Objective: The aim of this study was to prospectively determine the relationship between occupational fatigue and spontaneous preterm delivery segregated into the etiologically distinct categories of spontaneous preterm labor, preterm premature rupture of membranes, and indicated preterm delivery.
Study design: A total of 2929 women with singleton pregnancies at 22 to 24 weeks' gestation were enrolled in a multicenter (10 sites) Preterm Prediction Study. Patients reported the number of hours worked per week and answered specific questions designed to determine the following 5 sources of occupational fatigue described by Mamelle et al: posture, work with industrial machines, physical exertion, mental stress, and environmental stress. Fatigue was quantified (0-5 index) according to the number of these sources positively reported. Simple and Mantel-Haenszel chi2 tests were used to test the univariate association and hypothesis of a linear trend between sources of occupational fatigue and spontaneous preterm delivery. Covariables were considered by multivariate logistic regression analysis. Women who did not work outside the home were considered separately from those who worked but did not report any sources of occupational fatigue.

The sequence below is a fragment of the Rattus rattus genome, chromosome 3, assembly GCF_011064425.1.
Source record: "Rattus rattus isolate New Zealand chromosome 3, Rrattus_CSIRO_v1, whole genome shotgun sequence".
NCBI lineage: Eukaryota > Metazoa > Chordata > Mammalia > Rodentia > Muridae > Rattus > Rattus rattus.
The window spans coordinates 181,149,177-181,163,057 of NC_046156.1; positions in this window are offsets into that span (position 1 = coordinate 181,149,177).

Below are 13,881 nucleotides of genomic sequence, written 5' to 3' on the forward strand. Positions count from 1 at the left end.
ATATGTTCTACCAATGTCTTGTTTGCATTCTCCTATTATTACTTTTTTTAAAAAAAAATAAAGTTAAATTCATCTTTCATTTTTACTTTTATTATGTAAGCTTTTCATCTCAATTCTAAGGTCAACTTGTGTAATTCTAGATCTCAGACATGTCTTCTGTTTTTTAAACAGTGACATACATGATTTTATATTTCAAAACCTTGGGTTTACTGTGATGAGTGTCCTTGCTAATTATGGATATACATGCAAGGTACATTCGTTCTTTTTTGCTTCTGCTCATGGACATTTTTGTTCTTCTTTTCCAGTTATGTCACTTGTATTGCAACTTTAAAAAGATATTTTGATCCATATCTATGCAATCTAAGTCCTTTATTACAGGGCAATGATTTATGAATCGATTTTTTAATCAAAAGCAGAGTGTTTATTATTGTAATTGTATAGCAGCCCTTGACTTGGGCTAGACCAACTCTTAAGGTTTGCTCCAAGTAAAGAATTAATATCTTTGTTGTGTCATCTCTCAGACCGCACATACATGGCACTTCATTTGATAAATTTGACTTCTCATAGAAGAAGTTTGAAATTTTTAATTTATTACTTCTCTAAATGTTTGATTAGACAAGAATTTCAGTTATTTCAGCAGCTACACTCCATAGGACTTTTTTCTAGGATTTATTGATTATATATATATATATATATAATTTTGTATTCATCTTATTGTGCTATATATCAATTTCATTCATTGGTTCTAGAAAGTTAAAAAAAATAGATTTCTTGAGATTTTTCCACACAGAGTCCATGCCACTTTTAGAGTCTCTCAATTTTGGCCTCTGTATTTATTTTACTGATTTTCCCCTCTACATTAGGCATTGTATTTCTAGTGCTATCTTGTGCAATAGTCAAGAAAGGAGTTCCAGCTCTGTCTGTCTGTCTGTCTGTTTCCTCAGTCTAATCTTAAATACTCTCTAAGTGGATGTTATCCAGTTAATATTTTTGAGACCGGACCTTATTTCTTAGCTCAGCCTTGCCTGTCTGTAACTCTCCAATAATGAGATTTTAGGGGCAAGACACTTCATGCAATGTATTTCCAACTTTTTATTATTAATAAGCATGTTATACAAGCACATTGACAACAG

Results: Each source of occupational fatigue was independently associated with a significantly increased risk of preterm premature rupture of membranes among nulliparous women but not among multiparous women. The risk of preterm premature rupture of membranes increased (P = .002) with an increasing number of sources of occupational fatigue-not working outside the home, 2.1%; working but not reporting fatigue, 3.7%; working with 1 source of fatigue, 3.2%; working with 2 sources of fatigue, 5.2%; working with 3 sources of fatigue, 5.1%; and working with 4 or 5 sources of fatigue, 7.4%. There was also a significant relationship (P = .01) between preterm premature rupture of membranes and an increasing number of hours worked per week among nulliparous women. Neither spontaneous preterm labor nor indicated preterm delivery was significantly associated with occupational fatigue among either nulliparous or multiparous women.
Conclusion: The occupational fatigue index of Mamelle et al discriminated a group of nulliparous women at increased risk for preterm premature rupture of membranes. The relationship between preterm premature rupture of membranes and occupational fatigue or hours worked may provide guidelines according to which nulliparous women and their employers can be advised.